She is another of those Britons in whom we should not let expectations race too far ahead.
Zoe Smith, whose Olympic moment arrives tomorrow in the ExCel arena’s 58kg weightlifting event, is an extraordinary athlete for sure, who has broken 350 records in her sport. But lurking in the way of the 18-year-old’s outside hopes of gold is Li Xueying, a wheat farmer’s daughter from her own country’s Henan province and one of a Chinese team whose preparations include hefting weights without knowing how big they are. In the Chinese training culture, the numbers are the coaches’ responsibility. The lifters don’t ask questions.
Yet Smith - whose journey to this moment has included the unedifying challenge of incurring Twitter abuse for the lack of femininity in her sport, as some see it – has the motivations. She won a bronze medal at the 2010 Commonwealth Games, aged 16, and standing just 5ft tall and weighing 9st 12lb, she lifts 150kg – more than 23 stone - at her best. She has also seen most things on her way to a position just beneath the world’s best. At one European Championships event, she heaved up the bar, found herself falling forward and “ran after it” – as she later described it – only to fall flat on her face, almost taking the judges out.
British Weighlifting saw enough quality in her to move her to Leeds where they are based, to train full time, just four years after she burst onto the scene – transferring from gymnastics to weights when Team Greenwich needed a 12-year-old girl for the London Youth Games.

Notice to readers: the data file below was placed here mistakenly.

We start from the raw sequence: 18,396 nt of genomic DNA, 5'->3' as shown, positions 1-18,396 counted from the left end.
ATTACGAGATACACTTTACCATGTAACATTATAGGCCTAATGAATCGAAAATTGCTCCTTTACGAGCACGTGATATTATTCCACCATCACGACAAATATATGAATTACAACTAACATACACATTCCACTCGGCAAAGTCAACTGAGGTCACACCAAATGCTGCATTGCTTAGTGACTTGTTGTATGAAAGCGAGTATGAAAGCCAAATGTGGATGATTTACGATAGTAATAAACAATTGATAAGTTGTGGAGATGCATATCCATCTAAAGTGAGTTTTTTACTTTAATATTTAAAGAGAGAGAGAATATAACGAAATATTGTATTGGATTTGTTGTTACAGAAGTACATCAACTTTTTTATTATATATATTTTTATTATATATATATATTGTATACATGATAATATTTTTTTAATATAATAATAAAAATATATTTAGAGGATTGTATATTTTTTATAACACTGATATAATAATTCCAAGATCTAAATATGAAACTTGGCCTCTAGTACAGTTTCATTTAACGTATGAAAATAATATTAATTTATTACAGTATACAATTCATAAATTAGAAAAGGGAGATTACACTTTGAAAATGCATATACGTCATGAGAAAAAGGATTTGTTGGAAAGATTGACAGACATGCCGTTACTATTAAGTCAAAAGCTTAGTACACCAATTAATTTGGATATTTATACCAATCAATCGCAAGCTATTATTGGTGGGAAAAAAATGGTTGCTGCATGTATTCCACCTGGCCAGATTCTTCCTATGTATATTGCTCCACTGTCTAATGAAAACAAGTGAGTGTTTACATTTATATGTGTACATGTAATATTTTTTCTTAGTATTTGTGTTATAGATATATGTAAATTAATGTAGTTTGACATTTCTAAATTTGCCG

A traceable genetic link has drawn Smith towards her sport. Her mother, Niki, was a practitioner of Kempo Jiu-Jitsu, a discipline developed by the Japanese samurai. Smith jnr says that by succeeding at these Games she wants to demonstrate to a generation of young women that muscularity in women is perfectly fine. “We’re normal girls – just stronger than other people.”
A formidable field today also includes the Belarussian Anastassia Novikava, Thai Pimsiri Sirikaew and North Korean Jong Chun Mi, all of whom are in the elite A tier of lifters, who perform later in the day. Personal bests coming into the Games determine the rankings, though a place in the B-group does not affect Smith’s medal prospects. Smith flits between the 58kg and 63kg disciplines and the decision to enter her for 58kg – which forces her to ‘make weight’ today – was taken with her competitiveness at 58kg level for the 2016 Rio Olympics in mind. Smith, whose training weight is 61kg, still had 1kg to drop yesterday. “I’m eating grilled chicken and drinking bottles of water constantly!” she said.
Her Chinese rival has not been terribly effusive about these Games. “My responsibility is to my country,” she said recently. “I put my heart in weight lifting because I don’t want to disappoint my coaches and team leaders … I wouldn’t say I’m excited about London.” Where raw excitement is concerned, Smith certainly does have a head start.
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